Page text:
Monday, February 23, 2004

Viva Las Vegas, obviously

The Rough Guide gives you some very simple instructions about Las Vegas; if you want to go and look for the hidden city, the one the guide books don’t tell you about that the locals frequent. Don’t bother, it doesn’t exist.

It’s a refreshingly honest place. Turn up, spend money, have fun, go home. We are not here to enrich your soul or enlighten your being. We are bigger and stupider than anywhere in the world.

On average each of the 29 million visitors to Vegas loses $688 gambling. Each slot machine makes on average $250 profit a day, and each table $2500. The hotels are vast complexes which are pumped full of pure oxygen to keep gamblers awake, there are no exit signs or clocks, and drinks are served free to keep the punters’ gambling creative. Wadda place.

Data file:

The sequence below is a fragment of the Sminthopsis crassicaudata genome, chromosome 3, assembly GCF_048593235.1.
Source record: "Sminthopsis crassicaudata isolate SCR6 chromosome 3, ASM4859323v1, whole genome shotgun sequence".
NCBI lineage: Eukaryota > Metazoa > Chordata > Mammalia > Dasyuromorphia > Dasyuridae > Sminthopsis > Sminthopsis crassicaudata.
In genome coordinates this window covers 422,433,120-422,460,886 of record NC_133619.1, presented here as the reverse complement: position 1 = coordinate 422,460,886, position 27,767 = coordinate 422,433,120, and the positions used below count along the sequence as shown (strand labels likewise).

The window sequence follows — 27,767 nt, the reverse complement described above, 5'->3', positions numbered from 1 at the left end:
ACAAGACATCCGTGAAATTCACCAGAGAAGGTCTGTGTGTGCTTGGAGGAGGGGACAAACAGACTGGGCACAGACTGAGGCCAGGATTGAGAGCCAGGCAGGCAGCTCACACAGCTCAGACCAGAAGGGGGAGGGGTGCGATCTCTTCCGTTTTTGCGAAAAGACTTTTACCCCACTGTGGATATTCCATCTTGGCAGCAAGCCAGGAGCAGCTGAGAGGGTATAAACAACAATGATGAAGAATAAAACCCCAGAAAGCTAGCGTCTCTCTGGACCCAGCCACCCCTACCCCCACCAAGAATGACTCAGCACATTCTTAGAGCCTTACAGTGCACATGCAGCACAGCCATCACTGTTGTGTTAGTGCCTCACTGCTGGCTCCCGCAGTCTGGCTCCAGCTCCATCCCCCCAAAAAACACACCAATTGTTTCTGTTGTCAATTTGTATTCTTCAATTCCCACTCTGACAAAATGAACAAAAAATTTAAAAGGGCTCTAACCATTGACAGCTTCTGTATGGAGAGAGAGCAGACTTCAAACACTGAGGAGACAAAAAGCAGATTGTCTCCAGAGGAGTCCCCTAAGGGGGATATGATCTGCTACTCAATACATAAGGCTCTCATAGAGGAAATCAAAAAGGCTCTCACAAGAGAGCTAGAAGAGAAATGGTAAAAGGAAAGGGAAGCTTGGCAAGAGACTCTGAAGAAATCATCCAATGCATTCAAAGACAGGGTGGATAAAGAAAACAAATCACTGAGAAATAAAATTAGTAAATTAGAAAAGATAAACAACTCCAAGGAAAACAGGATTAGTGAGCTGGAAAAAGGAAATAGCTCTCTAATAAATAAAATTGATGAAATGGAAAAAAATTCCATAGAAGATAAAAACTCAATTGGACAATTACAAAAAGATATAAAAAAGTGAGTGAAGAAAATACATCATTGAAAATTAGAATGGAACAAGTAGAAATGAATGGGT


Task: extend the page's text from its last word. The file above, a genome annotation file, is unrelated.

I’ll get round to all the various things we did and saw in good time, but in short…

Stayed at the Luxor, shopped at Caesars Palace, took part in some viewer research for an appalling comedy drama pilot show on UPN, went on the rollercoasters on top of the Stratosphere and New York New York, ate at the Bellagio Buffet, gambled a little, saw the Bellagio fountains visited Elvis-a-rama and saw an Elvis impersonator, ate a dozen Krispy Kreme donuts, saw Lance Burton’s magic show, the MGM Lions and Siegfried and Roy’s Tigers, had taxi rides with one driver who wanted to assassinate the president, and one who thought it was funny to hoot his horn at an old woman crossing the road in an electric wheel chair. Took advantage of the outrageously good exchange rate and bought a stack of CD’s and trainers, saw the gondolas on the second floor of the Venetian, had burgers in the Mandalay Bay resort, but not the Rossini burgers, the one with truffles and fois gras, because they were $60…

But we didn’t get married much to the chagrin of everyone who called, emailed and texted within hours of us getting home. Sorry.


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